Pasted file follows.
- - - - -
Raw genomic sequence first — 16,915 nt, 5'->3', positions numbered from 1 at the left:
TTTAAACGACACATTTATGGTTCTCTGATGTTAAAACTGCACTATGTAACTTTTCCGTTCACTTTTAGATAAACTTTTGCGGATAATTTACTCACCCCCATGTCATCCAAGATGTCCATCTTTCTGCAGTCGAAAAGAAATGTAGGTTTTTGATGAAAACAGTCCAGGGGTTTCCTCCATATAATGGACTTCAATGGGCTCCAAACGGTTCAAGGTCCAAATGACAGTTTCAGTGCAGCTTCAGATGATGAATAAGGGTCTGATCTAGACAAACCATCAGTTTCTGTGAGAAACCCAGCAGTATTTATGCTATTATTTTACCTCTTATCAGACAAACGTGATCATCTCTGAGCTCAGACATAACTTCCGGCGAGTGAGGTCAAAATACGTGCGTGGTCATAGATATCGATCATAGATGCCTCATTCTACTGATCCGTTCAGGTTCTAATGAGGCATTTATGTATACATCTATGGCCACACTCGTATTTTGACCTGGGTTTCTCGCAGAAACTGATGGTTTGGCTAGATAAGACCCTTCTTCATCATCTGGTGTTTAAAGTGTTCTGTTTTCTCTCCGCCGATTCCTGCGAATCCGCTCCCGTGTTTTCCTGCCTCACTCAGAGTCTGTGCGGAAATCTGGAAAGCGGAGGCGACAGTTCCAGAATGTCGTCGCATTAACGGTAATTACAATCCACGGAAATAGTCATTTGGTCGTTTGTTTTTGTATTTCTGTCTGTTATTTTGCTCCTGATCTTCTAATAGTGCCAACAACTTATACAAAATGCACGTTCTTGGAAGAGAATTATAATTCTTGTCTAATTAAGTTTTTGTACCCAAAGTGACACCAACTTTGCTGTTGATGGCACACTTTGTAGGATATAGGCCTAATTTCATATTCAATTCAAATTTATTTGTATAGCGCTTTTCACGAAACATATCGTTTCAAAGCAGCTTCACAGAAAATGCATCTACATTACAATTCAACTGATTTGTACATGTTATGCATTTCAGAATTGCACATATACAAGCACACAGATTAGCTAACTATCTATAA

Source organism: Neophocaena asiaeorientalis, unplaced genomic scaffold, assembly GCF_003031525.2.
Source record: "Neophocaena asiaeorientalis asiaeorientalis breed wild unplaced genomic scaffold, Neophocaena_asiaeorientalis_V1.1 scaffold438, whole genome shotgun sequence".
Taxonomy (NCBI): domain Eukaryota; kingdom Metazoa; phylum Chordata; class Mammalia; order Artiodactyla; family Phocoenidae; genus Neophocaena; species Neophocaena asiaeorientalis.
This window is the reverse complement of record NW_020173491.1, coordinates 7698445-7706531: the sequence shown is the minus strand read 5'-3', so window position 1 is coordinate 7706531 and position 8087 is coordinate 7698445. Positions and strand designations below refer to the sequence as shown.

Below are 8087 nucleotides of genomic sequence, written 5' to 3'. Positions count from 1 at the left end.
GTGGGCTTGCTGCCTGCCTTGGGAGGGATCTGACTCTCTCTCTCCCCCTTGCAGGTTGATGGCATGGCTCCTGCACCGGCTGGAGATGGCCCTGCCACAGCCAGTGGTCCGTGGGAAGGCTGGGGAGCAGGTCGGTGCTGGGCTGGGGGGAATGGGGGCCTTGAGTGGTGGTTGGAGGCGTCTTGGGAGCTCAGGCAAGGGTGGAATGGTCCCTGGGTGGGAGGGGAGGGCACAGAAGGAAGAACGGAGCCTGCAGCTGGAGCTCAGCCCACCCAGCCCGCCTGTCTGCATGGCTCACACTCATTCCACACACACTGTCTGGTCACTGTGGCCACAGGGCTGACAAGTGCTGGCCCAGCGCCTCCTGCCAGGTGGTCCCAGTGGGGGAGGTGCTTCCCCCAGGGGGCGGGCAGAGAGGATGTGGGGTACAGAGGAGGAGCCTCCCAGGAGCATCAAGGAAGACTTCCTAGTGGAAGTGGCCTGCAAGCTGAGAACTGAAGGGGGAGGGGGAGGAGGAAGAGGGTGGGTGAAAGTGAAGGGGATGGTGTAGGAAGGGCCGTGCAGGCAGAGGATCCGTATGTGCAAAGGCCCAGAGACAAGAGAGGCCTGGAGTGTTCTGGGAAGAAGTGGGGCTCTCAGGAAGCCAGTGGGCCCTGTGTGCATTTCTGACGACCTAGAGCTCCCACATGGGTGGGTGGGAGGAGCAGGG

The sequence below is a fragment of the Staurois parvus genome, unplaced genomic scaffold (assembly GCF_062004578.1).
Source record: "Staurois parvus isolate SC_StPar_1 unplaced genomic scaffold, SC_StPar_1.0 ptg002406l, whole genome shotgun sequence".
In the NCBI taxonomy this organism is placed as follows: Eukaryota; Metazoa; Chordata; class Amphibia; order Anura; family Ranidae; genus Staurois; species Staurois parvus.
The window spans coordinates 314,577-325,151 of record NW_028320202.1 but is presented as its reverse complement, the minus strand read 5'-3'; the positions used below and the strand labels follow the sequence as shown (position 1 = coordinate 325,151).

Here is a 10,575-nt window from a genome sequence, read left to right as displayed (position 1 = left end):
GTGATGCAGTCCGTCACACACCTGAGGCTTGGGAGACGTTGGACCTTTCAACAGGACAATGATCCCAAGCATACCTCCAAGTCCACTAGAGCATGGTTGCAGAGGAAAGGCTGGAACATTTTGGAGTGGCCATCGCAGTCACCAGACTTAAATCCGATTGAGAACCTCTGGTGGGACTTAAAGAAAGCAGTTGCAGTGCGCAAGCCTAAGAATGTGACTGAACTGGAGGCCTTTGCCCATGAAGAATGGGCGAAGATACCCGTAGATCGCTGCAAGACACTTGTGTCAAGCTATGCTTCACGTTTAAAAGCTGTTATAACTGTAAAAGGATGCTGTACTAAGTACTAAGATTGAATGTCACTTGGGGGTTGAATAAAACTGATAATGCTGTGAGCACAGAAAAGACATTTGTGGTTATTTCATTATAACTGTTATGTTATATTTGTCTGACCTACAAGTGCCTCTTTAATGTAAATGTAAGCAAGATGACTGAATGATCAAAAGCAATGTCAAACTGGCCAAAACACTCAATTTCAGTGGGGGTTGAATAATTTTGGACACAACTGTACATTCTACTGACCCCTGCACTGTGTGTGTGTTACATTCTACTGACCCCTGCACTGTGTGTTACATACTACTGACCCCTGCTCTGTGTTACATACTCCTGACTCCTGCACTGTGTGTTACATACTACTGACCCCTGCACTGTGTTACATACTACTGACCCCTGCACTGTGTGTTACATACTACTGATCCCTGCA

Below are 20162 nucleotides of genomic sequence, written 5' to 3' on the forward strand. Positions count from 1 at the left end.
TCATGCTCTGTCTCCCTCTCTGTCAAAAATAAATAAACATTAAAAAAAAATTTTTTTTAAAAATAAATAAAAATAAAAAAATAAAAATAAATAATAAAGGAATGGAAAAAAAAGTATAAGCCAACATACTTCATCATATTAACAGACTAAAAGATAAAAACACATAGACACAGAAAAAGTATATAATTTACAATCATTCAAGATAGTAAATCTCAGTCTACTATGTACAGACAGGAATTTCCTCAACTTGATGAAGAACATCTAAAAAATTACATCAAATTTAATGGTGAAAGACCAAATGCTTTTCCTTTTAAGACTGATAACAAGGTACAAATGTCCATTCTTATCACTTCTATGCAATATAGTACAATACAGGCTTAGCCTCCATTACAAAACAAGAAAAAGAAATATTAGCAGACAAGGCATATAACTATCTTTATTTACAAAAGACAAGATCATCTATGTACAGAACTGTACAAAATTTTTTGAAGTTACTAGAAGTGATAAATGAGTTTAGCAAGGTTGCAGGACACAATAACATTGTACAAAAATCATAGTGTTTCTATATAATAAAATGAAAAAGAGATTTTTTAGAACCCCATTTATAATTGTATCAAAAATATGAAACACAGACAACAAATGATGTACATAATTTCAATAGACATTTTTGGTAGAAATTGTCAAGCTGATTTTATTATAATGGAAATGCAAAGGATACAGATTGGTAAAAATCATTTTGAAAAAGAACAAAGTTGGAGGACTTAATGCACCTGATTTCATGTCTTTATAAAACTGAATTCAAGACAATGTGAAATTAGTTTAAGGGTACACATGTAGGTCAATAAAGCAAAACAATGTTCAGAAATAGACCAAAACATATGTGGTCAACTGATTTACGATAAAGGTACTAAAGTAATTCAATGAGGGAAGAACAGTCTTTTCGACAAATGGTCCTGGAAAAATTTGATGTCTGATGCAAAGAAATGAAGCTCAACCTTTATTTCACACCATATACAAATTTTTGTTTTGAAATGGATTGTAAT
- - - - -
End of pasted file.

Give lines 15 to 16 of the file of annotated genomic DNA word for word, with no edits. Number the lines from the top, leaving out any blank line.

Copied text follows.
Below are 20162 nucleotides of genomic sequence, written 5' to 3' on the forward strand. Positions count from 1 at the left end.
TCATGCTCTGTCTCCCTCTCTGTCAAAAATAAATAAACATTAAAAAAAAATTTTTTTTAAAAATAAATAAAAATAAAAAAATAAAAATAAATAATAAAGGAATGGAAAAAAAAGTATAAGCCAACATACTTCATCATATTAACAGACTAAAAGATAAAAACACATAGACACAGAAAAAGTATATAATTTACAATCATTCAAGATAGTAAATCTCAGTCTACTATGTACAGACAGGAATTTCCTCAACTTGATGAAGAACATCTAAAAAATTACATCAAATTTAATGGTGAAAGACCAAATGCTTTTCCTTTTAAGACTGATAACAAGGTACAAATGTCCATTCTTATCACTTCTATGCAATATAGTACAATACAGGCTTAGCCTCCATTACAAAACAAGAAAAAGAAATATTAGCAGACAAGGCATATAACTATCTTTATTTACAAAAGACAAGATCATCTATGTACAGAACTGTACAAAATTTTTTGAAGTTACTAGAAGTGATAAATGAGTTTAGCAAGGTTGCAGGACACAATAACATTGTACAAAAATCATAGTGTTTCTATATAATAAAATGAAAAAGAGATTTTTTAGAACCCCATTTATAATTGTATCAAAAATATGAAACACAGACAACAAATGATGTACATAATTTCAATAGACATTTTTGGTAGAAATTGTCAAGCTGATTTTATTATAATGGAAATGCAAAGGATACAGATTGGTAAAAATCATTTTGAAAAAGAACAAAGTTGGAGGACTTAATGCACCTGATTTCATGTCTTTATAAAACTGAATTCAAGACAATGTGAAATTAGTTTAAGGGTACACATGTAGGTCAATAAAGCAAAACAATGTTCAGAAATAGACCAAAACATATGTGGTCAACTGATTTACGATAAAGGTACTAAAGTAATTCAATGAGGGAAGAACAGTCTTTTCGACAAATGGTCCTGGAAAAATTTGATGTCTGATGCAAAGAAATGAAGCTCAACCTTTATTTCACACCATATACAAATTTTTGTTTTGAAATGGATTGTAAT